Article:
"The longer we wait the more we hear about him for whom we are waiting."
— Henri Nouwen
3. (Advent) Salt Dough Spiral
I have been reflecting on the significance of circles and moving in circular manner this Fall. The consistency and rhythm of cyclical movements (such as rising and setting of sun, change of seasons etc.) have offered me much comfort and hope. The faithfulness and generosity of others who move through life in ever widening circles, while welcoming others to join them, inspires me. These people include those who have gone before us, and those who will come after us.
In honor of the meditation of circles and their meaning to me, I wanted to create an Advent spiral. I didn't have clay at home and I didn't want to buy any, so I made it with salt dough (1 cups flour, 1/2 cup salt and 1/2 cup water, and I added a pinch of turmeric for a nice earthy color). Even the smell and texture of salt spoke to me and the "saltiness" of those who I am accompanied by on this journey of faith-filled waiting.
Again, this is a simple yet meaningful way to pray with children as well. You can taste the dough (if you dare!) and linger with the thought of what it means to stay "salty". You can form a circle or spiral and use peg dolls, tea lights or beads as tools to press holes into the dough (just remember to make the holes slightly bigger than the objects you wish to put in them after baking the spiral as the dough may expand a little in the oven). You can move a peg doll or light a candle on each day of the Advent around a tea time and share important feelings, experiences or prayers of the day with each other. These short moments of sharing with each other, or reflecting alone on those who have gone before us (such as the four women in Matthew, or dear deceased family members, or members of the community that we have been separated from due to the virus) offer meaningful opportunities for connection and renewed sense of purpose and togetherness in our waiting.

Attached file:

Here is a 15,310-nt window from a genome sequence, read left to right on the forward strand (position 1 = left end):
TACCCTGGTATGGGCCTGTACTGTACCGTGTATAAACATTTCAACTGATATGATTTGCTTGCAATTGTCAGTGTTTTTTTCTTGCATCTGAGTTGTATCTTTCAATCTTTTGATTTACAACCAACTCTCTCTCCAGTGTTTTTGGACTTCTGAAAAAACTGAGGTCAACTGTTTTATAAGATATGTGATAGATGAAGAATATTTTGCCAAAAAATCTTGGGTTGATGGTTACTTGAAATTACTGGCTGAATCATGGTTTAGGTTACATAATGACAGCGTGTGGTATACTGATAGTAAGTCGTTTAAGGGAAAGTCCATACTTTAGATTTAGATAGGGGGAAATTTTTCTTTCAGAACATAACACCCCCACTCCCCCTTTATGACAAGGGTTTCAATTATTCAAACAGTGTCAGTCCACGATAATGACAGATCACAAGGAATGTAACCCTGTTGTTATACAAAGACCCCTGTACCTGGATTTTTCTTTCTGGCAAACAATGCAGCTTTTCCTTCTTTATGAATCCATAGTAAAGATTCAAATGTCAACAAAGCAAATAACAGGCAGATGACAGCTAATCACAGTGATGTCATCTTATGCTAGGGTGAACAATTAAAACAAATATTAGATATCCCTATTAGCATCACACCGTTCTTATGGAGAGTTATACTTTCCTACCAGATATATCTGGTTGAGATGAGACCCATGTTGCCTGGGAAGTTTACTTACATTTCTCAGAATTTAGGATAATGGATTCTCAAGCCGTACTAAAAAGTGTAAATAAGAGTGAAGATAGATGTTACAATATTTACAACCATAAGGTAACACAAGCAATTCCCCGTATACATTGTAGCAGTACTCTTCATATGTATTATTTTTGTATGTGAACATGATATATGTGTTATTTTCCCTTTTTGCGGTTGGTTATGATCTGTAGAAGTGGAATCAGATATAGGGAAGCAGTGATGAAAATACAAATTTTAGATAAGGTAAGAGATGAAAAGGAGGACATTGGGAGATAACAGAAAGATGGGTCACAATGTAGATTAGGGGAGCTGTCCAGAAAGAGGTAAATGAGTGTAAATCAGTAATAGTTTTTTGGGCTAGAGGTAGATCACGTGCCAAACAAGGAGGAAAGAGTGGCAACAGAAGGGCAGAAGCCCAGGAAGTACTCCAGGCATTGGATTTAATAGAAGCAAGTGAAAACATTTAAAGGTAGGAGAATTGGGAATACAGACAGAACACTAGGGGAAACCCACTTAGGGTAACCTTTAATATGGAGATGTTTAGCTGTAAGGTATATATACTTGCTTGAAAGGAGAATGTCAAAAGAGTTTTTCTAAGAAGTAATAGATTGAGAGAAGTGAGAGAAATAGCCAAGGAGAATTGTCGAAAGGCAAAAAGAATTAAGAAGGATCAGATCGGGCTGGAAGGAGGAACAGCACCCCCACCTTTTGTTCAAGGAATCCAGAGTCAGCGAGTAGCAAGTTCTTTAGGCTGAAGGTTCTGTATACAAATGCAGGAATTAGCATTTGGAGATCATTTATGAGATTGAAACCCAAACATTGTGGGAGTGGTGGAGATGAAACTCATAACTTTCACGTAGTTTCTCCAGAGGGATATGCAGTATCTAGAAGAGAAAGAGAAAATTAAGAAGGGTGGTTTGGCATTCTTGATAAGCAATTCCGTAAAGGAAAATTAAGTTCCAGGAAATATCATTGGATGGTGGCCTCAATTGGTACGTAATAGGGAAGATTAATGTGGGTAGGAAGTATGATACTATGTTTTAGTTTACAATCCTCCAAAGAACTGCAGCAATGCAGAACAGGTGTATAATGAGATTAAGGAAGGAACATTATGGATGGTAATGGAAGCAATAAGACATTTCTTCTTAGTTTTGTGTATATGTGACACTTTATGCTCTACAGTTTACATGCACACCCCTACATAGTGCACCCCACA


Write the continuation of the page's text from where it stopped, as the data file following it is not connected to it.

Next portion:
"...One of the reasons that Christmas celebrations appeal to children and adults is their sense of abundance. A truly unhappy Christmas is not one in which children receive no toys but one that is emotionally empty and the child is isolated. Such a Christmas expresses spiritual emptiness rather than abundance."
— Jerome Berryman, The Stories of God at Home
You can follow along my use of these handmade Advent prayers on Instagram and share yours by tagging me @kutsucompanions. I would love to journey with you through this Advent, even if from afar! I wish you and your family a connected and hope-filled Advent season!
Find more Advent and Christmas inspiration on my Pinterest board here.